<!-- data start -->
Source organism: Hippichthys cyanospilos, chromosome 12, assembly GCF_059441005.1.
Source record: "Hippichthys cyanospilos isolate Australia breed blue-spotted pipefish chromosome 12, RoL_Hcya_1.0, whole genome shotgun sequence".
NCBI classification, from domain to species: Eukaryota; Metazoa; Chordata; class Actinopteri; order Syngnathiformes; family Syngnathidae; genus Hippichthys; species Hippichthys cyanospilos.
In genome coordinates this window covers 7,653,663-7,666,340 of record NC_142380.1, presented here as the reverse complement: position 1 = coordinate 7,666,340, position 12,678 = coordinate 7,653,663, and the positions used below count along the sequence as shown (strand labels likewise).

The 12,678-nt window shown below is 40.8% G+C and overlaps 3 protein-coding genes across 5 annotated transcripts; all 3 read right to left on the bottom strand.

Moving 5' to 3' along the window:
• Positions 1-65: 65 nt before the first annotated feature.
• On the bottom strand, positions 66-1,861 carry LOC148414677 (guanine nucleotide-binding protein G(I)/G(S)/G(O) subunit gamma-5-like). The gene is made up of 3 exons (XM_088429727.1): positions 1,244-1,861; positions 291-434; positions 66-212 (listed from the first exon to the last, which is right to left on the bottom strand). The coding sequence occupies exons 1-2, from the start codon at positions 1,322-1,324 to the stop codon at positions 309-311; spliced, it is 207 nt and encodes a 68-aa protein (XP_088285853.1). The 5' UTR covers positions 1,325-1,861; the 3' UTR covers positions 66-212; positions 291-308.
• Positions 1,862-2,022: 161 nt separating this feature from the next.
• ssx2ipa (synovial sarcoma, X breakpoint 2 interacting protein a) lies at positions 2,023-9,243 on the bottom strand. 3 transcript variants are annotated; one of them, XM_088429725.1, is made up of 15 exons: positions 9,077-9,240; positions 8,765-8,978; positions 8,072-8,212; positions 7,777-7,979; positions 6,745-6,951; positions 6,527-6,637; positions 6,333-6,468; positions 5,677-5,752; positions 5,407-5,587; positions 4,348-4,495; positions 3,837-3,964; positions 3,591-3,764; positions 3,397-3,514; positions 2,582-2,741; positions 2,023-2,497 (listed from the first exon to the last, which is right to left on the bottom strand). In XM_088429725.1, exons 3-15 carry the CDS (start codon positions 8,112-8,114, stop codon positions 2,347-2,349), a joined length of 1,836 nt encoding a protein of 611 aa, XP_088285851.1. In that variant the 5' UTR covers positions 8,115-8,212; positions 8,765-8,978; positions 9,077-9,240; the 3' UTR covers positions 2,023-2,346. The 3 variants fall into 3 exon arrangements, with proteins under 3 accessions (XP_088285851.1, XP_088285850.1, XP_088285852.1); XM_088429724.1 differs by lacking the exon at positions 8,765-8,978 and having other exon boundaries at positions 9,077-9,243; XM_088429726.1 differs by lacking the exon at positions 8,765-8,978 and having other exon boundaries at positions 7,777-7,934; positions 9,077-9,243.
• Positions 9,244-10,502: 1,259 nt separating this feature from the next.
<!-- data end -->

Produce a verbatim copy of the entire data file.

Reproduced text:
Source organism: Hippichthys cyanospilos, chromosome 12, assembly GCF_059441005.1.
Source record: "Hippichthys cyanospilos isolate Australia breed blue-spotted pipefish chromosome 12, RoL_Hcya_1.0, whole genome shotgun sequence".
NCBI classification, from domain to species: Eukaryota; Metazoa; Chordata; class Actinopteri; order Syngnathiformes; family Syngnathidae; genus Hippichthys; species Hippichthys cyanospilos.
In genome coordinates this window covers 7,653,663-7,666,340 of record NC_142380.1, presented here as the reverse complement: position 1 = coordinate 7,666,340, position 12,678 = coordinate 7,653,663, and the positions used below count along the sequence as shown (strand labels likewise).

The 12,678-nt window shown below is 40.8% G+C and overlaps 3 protein-coding genes across 5 annotated transcripts; all 3 read right to left on the bottom strand.

Moving 5' to 3' along the window:
• Positions 1-65: 65 nt before the first annotated feature.
• On the bottom strand, positions 66-1,861 carry LOC148414677 (guanine nucleotide-binding protein G(I)/G(S)/G(O) subunit gamma-5-like). The gene is made up of 3 exons (XM_088429727.1): positions 1,244-1,861; positions 291-434; positions 66-212 (listed from the first exon to the last, which is right to left on the bottom strand). The coding sequence occupies exons 1-2, from the start codon at positions 1,322-1,324 to the stop codon at positions 309-311; spliced, it is 207 nt and encodes a 68-aa protein (XP_088285853.1). The 5' UTR covers positions 1,325-1,861; the 3' UTR covers positions 66-212; positions 291-308.
• Positions 1,862-2,022: 161 nt separating this feature from the next.
• ssx2ipa (synovial sarcoma, X breakpoint 2 interacting protein a) lies at positions 2,023-9,243 on the bottom strand. 3 transcript variants are annotated; one of them, XM_088429725.1, is made up of 15 exons: positions 9,077-9,240; positions 8,765-8,978; positions 8,072-8,212; positions 7,777-7,979; positions 6,745-6,951; positions 6,527-6,637; positions 6,333-6,468; positions 5,677-5,752; positions 5,407-5,587; positions 4,348-4,495; positions 3,837-3,964; positions 3,591-3,764; positions 3,397-3,514; positions 2,582-2,741; positions 2,023-2,497 (listed from the first exon to the last, which is right to left on the bottom strand). In XM_088429725.1, exons 3-15 carry the CDS (start codon positions 8,112-8,114, stop codon positions 2,347-2,349), a joined length of 1,836 nt encoding a protein of 611 aa, XP_088285851.1. In that variant the 5' UTR covers positions 8,115-8,212; positions 8,765-8,978; positions 9,077-9,240; the 3' UTR covers positions 2,023-2,346. The 3 variants fall into 3 exon arrangements, with proteins under 3 accessions (XP_088285851.1, XP_088285850.1, XP_088285852.1); XM_088429724.1 differs by lacking the exon at positions 8,765-8,978 and having other exon boundaries at positions 9,077-9,243; XM_088429726.1 differs by lacking the exon at positions 8,765-8,978 and having other exon boundaries at positions 7,777-7,934; positions 9,077-9,243.
• Positions 9,244-10,502: 1,259 nt separating this feature from the next.